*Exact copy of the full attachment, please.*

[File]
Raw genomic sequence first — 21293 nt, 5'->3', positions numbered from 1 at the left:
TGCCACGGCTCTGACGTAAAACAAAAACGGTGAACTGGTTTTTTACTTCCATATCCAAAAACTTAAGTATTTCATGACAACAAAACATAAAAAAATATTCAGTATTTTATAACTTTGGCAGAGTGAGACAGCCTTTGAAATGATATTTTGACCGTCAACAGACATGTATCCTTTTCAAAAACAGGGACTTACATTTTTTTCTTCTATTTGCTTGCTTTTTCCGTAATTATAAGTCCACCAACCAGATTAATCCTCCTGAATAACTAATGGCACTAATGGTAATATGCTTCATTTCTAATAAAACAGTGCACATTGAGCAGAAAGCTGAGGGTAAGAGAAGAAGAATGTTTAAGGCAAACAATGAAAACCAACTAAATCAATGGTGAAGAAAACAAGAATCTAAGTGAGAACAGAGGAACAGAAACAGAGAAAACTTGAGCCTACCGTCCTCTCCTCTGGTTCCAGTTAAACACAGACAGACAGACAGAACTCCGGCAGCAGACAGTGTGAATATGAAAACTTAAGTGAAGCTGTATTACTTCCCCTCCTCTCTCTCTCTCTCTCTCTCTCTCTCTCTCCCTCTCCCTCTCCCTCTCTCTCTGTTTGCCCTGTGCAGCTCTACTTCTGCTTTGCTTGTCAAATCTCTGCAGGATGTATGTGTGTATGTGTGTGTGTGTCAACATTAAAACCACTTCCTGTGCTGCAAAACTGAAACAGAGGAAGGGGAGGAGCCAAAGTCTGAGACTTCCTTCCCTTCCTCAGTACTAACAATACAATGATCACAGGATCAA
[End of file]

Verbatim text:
Raw genomic sequence first — 21293 nt, 5'->3', positions numbered from 1 at the left:
TGCCACGGCTCTGACGTAAAACAAAAACGGTGAACTGGTTTTTTACTTCCATATCCAAAAACTTAAGTATTTCATGACAACAAAACATAAAAAAATATTCAGTATTTTATAACTTTGGCAGAGTGAGACAGCCTTTGAAATGATATTTTGACCGTCAACAGACATGTATCCTTTTCAAAAACAGGGACTTACATTTTTTTCTTCTATTTGCTTGCTTTTTCCGTAATTATAAGTCCACCAACCAGATTAATCCTCCTGAATAACTAATGGCACTAATGGTAATATGCTTCATTTCTAATAAAACAGTGCACATTGAGCAGAAAGCTGAGGGTAAGAGAAGAAGAATGTTTAAGGCAAACAATGAAAACCAACTAAATCAATGGTGAAGAAAACAAGAATCTAAGTGAGAACAGAGGAACAGAAACAGAGAAAACTTGAGCCTACCGTCCTCTCCTCTGGTTCCAGTTAAACACAGACAGACAGACAGAACTCCGGCAGCAGACAGTGTGAATATGAAAACTTAAGTGAAGCTGTATTACTTCCCCTCCTCTCTCTCTCTCTCTCTCTCTCTCTCTCTCCCTCTCCCTCTCCCTCTCTCTCTGTTTGCCCTGTGCAGCTCTACTTCTGCTTTGCTTGTCAAATCTCTGCAGGATGTATGTGTGTATGTGTGTGTGTGTCAACATTAAAACCACTTCCTGTGCTGCAAAACTGAAACAGAGGAAGGGGAGGAGCCAAAGTCTGAGACTTCCTTCCCTTCCTCAGTACTAACAATACAATGATCACAGGATCAA